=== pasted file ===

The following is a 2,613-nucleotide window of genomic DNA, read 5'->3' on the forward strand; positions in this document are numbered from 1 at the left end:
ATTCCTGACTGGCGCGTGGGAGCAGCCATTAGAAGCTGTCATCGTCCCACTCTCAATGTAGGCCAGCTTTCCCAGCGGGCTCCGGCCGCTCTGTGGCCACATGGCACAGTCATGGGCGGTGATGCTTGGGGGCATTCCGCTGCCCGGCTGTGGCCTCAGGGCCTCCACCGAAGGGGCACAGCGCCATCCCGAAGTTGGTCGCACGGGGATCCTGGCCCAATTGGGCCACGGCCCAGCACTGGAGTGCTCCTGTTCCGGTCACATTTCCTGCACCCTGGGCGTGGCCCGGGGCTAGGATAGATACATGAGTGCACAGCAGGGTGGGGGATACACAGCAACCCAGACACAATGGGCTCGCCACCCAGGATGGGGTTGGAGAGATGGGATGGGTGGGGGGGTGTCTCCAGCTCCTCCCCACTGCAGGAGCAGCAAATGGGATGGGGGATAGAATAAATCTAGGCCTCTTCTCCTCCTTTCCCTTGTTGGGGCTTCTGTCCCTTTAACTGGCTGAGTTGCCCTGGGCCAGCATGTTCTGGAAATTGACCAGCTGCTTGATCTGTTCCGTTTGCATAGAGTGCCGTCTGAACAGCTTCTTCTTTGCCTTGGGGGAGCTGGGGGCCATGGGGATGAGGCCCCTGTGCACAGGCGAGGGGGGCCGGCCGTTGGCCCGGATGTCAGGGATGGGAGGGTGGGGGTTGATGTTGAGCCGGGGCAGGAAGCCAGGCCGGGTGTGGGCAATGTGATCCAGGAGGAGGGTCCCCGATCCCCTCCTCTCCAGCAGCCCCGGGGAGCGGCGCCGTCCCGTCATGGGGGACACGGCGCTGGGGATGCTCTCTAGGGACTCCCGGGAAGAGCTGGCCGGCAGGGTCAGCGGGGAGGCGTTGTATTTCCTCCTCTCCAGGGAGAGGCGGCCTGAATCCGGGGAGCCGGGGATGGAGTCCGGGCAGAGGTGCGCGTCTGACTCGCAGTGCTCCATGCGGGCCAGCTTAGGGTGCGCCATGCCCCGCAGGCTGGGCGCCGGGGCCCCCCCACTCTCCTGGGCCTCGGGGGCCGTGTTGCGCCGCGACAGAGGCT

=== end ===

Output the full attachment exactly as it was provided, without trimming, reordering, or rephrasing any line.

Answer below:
The following is a 2,613-nucleotide window of genomic DNA, read 5'->3' on the forward strand; positions in this document are numbered from 1 at the left end:
ATTCCTGACTGGCGCGTGGGAGCAGCCATTAGAAGCTGTCATCGTCCCACTCTCAATGTAGGCCAGCTTTCCCAGCGGGCTCCGGCCGCTCTGTGGCCACATGGCACAGTCATGGGCGGTGATGCTTGGGGGCATTCCGCTGCCCGGCTGTGGCCTCAGGGCCTCCACCGAAGGGGCACAGCGCCATCCCGAAGTTGGTCGCACGGGGATCCTGGCCCAATTGGGCCACGGCCCAGCACTGGAGTGCTCCTGTTCCGGTCACATTTCCTGCACCCTGGGCGTGGCCCGGGGCTAGGATAGATACATGAGTGCACAGCAGGGTGGGGGATACACAGCAACCCAGACACAATGGGCTCGCCACCCAGGATGGGGTTGGAGAGATGGGATGGGTGGGGGGGTGTCTCCAGCTCCTCCCCACTGCAGGAGCAGCAAATGGGATGGGGGATAGAATAAATCTAGGCCTCTTCTCCTCCTTTCCCTTGTTGGGGCTTCTGTCCCTTTAACTGGCTGAGTTGCCCTGGGCCAGCATGTTCTGGAAATTGACCAGCTGCTTGATCTGTTCCGTTTGCATAGAGTGCCGTCTGAACAGCTTCTTCTTTGCCTTGGGGGAGCTGGGGGCCATGGGGATGAGGCCCCTGTGCACAGGCGAGGGGGGCCGGCCGTTGGCCCGGATGTCAGGGATGGGAGGGTGGGGGTTGATGTTGAGCCGGGGCAGGAAGCCAGGCCGGGTGTGGGCAATGTGATCCAGGAGGAGGGTCCCCGATCCCCTCCTCTCCAGCAGCCCCGGGGAGCGGCGCCGTCCCGTCATGGGGGACACGGCGCTGGGGATGCTCTCTAGGGACTCCCGGGAAGAGCTGGCCGGCAGGGTCAGCGGGGAGGCGTTGTATTTCCTCCTCTCCAGGGAGAGGCGGCCTGAATCCGGGGAGCCGGGGATGGAGTCCGGGCAGAGGTGCGCGTCTGACTCGCAGTGCTCCATGCGGGCCAGCTTAGGGTGCGCCATGCCCCGCAGGCTGGGCGCCGGGGCCCCCCCACTCTCCTGGGCCTCGGGGGCCGTGTTGCGCCGCGACAGAGGCT